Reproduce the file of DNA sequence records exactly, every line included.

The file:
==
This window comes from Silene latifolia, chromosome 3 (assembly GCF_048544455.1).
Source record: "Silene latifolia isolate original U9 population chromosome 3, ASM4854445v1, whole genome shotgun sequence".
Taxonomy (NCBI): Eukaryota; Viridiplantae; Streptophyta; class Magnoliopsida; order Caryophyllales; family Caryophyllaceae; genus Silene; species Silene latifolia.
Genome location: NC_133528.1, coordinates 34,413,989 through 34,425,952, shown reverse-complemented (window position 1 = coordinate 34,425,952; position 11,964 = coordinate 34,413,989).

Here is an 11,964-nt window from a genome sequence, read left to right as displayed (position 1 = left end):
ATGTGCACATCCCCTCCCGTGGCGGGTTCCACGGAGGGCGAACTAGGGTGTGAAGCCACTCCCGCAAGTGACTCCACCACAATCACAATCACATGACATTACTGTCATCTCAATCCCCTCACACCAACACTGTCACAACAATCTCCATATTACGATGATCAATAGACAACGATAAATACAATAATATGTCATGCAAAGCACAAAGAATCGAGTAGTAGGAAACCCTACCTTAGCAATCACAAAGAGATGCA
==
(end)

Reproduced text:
This window comes from Silene latifolia, chromosome 3 (assembly GCF_048544455.1).
Source record: "Silene latifolia isolate original U9 population chromosome 3, ASM4854445v1, whole genome shotgun sequence".
Taxonomy (NCBI): Eukaryota; Viridiplantae; Streptophyta; class Magnoliopsida; order Caryophyllales; family Caryophyllaceae; genus Silene; species Silene latifolia.
Genome location: NC_133528.1, coordinates 34,413,989 through 34,425,952, shown reverse-complemented (window position 1 = coordinate 34,425,952; position 11,964 = coordinate 34,413,989).

Here is an 11,964-nt window from a genome sequence, read left to right as displayed (position 1 = left end):
ATGTGCACATCCCCTCCCGTGGCGGGTTCCACGGAGGGCGAACTAGGGTGTGAAGCCACTCCCGCAAGTGACTCCACCACAATCACAATCACATGACATTACTGTCATCTCAATCCCCTCACACCAACACTGTCACAACAATCTCCATATTACGATGATCAATAGACAACGATAAATACAATAATATGTCATGCAAAGCACAAAGAATCGAGTAGTAGGAAACCCTACCTTAGCAATCACAAAGAGATGCA